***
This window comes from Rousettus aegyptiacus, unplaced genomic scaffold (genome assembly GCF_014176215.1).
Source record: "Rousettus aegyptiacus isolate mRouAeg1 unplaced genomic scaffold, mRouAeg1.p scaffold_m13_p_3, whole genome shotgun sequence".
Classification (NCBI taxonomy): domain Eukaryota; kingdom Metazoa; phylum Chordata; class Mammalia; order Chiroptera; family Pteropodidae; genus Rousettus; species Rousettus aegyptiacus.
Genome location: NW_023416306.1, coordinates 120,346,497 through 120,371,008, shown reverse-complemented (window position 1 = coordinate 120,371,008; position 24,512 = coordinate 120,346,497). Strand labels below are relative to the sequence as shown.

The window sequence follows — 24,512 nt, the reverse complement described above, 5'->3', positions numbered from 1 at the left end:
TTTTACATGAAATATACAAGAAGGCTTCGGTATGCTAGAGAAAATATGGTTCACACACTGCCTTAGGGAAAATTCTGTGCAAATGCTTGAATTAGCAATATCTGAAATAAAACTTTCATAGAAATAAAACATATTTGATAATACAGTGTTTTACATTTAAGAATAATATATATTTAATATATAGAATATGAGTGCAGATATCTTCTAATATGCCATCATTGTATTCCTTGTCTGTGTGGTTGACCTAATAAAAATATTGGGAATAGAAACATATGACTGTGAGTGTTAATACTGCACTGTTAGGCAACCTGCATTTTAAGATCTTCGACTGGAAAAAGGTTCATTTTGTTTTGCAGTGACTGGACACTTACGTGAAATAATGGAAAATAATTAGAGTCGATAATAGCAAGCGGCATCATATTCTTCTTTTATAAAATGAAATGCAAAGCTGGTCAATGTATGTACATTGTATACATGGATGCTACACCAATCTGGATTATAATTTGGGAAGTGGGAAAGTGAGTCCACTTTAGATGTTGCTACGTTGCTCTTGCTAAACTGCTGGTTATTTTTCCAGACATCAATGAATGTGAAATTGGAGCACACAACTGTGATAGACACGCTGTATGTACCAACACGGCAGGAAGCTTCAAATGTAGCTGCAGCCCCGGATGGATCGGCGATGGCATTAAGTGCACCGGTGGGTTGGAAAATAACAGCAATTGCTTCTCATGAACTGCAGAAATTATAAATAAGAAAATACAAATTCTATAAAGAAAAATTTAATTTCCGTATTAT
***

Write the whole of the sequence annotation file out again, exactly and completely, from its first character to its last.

This window comes from Rousettus aegyptiacus, unplaced genomic scaffold (genome assembly GCF_014176215.1).
Source record: "Rousettus aegyptiacus isolate mRouAeg1 unplaced genomic scaffold, mRouAeg1.p scaffold_m13_p_3, whole genome shotgun sequence".
Classification (NCBI taxonomy): domain Eukaryota; kingdom Metazoa; phylum Chordata; class Mammalia; order Chiroptera; family Pteropodidae; genus Rousettus; species Rousettus aegyptiacus.
Genome location: NW_023416306.1, coordinates 120,346,497 through 120,371,008, shown reverse-complemented (window position 1 = coordinate 120,371,008; position 24,512 = coordinate 120,346,497). Strand labels below are relative to the sequence as shown.

The window sequence follows — 24,512 nt, the reverse complement described above, 5'->3', positions numbered from 1 at the left end:
TTTTACATGAAATATACAAGAAGGCTTCGGTATGCTAGAGAAAATATGGTTCACACACTGCCTTAGGGAAAATTCTGTGCAAATGCTTGAATTAGCAATATCTGAAATAAAACTTTCATAGAAATAAAACATATTTGATAATACAGTGTTTTACATTTAAGAATAATATATATTTAATATATAGAATATGAGTGCAGATATCTTCTAATATGCCATCATTGTATTCCTTGTCTGTGTGGTTGACCTAATAAAAATATTGGGAATAGAAACATATGACTGTGAGTGTTAATACTGCACTGTTAGGCAACCTGCATTTTAAGATCTTCGACTGGAAAAAGGTTCATTTTGTTTTGCAGTGACTGGACACTTACGTGAAATAATGGAAAATAATTAGAGTCGATAATAGCAAGCGGCATCATATTCTTCTTTTATAAAATGAAATGCAAAGCTGGTCAATGTATGTACATTGTATACATGGATGCTACACCAATCTGGATTATAATTTGGGAAGTGGGAAAGTGAGTCCACTTTAGATGTTGCTACGTTGCTCTTGCTAAACTGCTGGTTATTTTTCCAGACATCAATGAATGTGAAATTGGAGCACACAACTGTGATAGACACGCTGTATGTACCAACACGGCAGGAAGCTTCAAATGTAGCTGCAGCCCCGGATGGATCGGCGATGGCATTAAGTGCACCGGTGGGTTGGAAAATAACAGCAATTGCTTCTCATGAACTGCAGAAATTATAAATAAGAAAATACAAATTCTATAAAGAAAAATTTAATTTCCGTATTAT